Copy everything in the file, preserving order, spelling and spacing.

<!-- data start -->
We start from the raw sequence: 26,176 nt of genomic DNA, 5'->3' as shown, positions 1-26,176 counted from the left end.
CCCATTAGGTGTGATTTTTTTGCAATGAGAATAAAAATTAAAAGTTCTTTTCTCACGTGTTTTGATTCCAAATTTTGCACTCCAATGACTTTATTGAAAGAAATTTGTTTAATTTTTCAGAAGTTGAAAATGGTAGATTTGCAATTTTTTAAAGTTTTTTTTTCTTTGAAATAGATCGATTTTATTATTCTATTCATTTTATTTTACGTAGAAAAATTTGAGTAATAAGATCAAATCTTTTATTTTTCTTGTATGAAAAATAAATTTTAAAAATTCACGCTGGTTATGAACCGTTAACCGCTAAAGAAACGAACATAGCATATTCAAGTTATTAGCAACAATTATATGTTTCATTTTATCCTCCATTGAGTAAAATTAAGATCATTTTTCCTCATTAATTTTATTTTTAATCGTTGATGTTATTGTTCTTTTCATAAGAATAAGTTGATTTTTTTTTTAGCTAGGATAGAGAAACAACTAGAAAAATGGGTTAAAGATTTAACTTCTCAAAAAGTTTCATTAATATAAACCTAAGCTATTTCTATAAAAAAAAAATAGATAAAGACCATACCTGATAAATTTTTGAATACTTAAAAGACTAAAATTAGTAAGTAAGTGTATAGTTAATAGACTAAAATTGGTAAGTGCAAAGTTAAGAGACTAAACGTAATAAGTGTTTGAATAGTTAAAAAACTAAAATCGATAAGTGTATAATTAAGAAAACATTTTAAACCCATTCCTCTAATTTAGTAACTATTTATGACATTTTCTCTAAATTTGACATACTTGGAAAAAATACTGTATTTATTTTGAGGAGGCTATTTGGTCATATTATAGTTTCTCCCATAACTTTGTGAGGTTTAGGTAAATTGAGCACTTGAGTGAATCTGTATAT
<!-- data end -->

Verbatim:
We start from the raw sequence: 26,176 nt of genomic DNA, 5'->3' as shown, positions 1-26,176 counted from the left end.
CCCATTAGGTGTGATTTTTTTGCAATGAGAATAAAAATTAAAAGTTCTTTTCTCACGTGTTTTGATTCCAAATTTTGCACTCCAATGACTTTATTGAAAGAAATTTGTTTAATTTTTCAGAAGTTGAAAATGGTAGATTTGCAATTTTTTAAAGTTTTTTTTTCTTTGAAATAGATCGATTTTATTATTCTATTCATTTTATTTTACGTAGAAAAATTTGAGTAATAAGATCAAATCTTTTATTTTTCTTGTATGAAAAATAAATTTTAAAAATTCACGCTGGTTATGAACCGTTAACCGCTAAAGAAACGAACATAGCATATTCAAGTTATTAGCAACAATTATATGTTTCATTTTATCCTCCATTGAGTAAAATTAAGATCATTTTTCCTCATTAATTTTATTTTTAATCGTTGATGTTATTGTTCTTTTCATAAGAATAAGTTGATTTTTTTTTTAGCTAGGATAGAGAAACAACTAGAAAAATGGGTTAAAGATTTAACTTCTCAAAAAGTTTCATTAATATAAACCTAAGCTATTTCTATAAAAAAAAAATAGATAAAGACCATACCTGATAAATTTTTGAATACTTAAAAGACTAAAATTAGTAAGTAAGTGTATAGTTAATAGACTAAAATTGGTAAGTGCAAAGTTAAGAGACTAAACGTAATAAGTGTTTGAATAGTTAAAAAACTAAAATCGATAAGTGTATAATTAAGAAAACATTTTAAACCCATTCCTCTAATTTAGTAACTATTTATGACATTTTCTCTAAATTTGACATACTTGGAAAAAATACTGTATTTATTTTGAGGAGGCTATTTGGTCATATTATAGTTTCTCCCATAACTTTGTGAGGTTTAGGTAAATTGAGCACTTGAGTGAATCTGTATAT